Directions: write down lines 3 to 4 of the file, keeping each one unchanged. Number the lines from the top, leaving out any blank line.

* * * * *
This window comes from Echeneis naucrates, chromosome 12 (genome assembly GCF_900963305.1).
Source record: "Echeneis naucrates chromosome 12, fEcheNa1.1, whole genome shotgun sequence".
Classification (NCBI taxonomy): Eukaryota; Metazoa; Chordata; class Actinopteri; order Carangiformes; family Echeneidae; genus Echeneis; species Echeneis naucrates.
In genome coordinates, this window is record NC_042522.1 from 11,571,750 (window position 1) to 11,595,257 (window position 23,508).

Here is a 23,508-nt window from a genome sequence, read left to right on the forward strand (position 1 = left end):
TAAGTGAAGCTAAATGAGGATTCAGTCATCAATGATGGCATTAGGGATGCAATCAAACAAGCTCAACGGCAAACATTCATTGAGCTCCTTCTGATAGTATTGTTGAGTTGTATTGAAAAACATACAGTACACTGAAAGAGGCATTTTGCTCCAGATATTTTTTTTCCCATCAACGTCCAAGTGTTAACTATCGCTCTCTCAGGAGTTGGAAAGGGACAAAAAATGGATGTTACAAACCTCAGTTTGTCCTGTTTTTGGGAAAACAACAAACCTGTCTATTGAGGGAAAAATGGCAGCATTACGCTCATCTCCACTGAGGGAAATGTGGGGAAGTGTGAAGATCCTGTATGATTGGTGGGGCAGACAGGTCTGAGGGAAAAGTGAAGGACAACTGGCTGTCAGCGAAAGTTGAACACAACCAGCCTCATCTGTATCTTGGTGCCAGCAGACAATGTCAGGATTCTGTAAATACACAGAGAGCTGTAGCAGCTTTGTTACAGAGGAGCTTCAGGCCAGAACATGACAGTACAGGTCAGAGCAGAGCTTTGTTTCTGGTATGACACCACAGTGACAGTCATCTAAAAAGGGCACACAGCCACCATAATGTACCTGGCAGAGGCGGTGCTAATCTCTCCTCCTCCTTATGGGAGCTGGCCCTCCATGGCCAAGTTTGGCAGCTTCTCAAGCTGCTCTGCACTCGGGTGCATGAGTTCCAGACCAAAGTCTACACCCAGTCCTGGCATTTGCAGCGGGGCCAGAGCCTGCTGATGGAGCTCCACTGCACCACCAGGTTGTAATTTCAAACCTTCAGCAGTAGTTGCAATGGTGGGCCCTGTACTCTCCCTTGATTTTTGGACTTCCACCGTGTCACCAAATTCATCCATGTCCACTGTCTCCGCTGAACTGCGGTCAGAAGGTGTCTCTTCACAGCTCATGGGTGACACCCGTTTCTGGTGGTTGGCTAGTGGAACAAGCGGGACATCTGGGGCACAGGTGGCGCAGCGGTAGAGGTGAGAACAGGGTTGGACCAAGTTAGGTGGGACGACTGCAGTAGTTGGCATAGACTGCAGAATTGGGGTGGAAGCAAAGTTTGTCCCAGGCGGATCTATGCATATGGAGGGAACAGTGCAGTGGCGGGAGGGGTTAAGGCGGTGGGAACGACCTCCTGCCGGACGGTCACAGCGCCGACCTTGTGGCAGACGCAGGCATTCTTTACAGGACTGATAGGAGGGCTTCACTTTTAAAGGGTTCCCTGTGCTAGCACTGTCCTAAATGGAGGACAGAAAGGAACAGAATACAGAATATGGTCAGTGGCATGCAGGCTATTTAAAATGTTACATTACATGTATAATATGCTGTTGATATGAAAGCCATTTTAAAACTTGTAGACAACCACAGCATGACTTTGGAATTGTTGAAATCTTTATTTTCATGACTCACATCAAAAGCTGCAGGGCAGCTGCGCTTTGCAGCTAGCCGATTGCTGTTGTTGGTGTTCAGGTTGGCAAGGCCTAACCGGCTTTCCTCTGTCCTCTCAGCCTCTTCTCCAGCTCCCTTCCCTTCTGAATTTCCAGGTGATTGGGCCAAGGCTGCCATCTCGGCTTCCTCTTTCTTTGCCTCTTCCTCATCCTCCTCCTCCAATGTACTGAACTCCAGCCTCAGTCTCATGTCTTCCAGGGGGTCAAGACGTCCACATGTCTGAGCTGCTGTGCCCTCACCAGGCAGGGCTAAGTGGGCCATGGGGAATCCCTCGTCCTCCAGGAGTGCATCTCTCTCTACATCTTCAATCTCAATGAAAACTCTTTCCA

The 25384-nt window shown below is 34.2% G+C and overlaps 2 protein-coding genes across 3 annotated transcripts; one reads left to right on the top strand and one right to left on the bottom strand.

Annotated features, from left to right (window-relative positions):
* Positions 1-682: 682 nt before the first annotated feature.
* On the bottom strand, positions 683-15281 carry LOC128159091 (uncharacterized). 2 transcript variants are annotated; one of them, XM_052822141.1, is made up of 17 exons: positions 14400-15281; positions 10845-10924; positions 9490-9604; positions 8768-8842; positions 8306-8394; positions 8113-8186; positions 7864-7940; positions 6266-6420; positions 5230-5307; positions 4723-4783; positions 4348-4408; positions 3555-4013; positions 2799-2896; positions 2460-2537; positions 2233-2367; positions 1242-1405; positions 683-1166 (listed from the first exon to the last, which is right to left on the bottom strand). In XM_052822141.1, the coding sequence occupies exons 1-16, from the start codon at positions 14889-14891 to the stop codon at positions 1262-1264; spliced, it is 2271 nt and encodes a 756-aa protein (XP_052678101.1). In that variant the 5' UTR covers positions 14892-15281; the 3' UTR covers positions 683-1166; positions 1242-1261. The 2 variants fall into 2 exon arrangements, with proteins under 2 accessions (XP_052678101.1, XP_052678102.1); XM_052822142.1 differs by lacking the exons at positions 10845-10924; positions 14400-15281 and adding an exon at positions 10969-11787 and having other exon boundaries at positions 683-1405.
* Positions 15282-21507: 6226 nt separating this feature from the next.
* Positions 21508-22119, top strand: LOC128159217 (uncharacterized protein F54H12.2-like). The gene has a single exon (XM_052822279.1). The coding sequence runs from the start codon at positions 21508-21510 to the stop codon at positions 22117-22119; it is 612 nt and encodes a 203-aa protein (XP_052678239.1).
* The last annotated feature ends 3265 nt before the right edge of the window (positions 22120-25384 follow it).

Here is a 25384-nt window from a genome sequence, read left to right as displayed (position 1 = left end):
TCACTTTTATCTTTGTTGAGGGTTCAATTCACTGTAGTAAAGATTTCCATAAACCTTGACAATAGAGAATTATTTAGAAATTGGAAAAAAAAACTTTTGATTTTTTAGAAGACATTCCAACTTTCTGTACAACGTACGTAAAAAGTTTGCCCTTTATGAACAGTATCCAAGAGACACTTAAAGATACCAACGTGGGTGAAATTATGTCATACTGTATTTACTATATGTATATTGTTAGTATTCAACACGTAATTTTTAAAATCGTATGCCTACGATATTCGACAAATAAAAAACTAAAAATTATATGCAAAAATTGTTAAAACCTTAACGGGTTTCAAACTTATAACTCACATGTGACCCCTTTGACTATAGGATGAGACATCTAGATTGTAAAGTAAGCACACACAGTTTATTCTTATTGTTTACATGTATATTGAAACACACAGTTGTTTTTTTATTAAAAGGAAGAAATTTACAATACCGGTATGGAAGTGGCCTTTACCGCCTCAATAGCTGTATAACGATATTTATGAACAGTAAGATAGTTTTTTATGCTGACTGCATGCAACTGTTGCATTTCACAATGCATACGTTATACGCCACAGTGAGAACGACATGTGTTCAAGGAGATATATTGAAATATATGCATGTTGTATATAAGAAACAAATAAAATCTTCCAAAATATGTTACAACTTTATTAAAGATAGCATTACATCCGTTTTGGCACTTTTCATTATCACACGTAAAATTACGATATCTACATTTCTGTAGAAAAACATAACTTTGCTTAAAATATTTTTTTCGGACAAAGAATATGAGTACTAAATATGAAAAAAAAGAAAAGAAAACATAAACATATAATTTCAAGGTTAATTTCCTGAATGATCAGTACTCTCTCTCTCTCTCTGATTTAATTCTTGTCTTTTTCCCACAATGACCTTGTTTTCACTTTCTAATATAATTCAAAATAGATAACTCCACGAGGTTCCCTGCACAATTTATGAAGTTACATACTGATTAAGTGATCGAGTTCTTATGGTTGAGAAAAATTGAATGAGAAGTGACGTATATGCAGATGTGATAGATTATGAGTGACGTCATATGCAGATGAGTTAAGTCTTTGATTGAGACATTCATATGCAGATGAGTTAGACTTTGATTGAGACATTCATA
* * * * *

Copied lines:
Classification (NCBI taxonomy): Eukaryota; Metazoa; Chordata; class Actinopteri; order Carangiformes; family Echeneidae; genus Echeneis; species Echeneis naucrates.
In genome coordinates, this window is record NC_042522.1 from 11,571,750 (window position 1) to 11,595,257 (window position 23,508).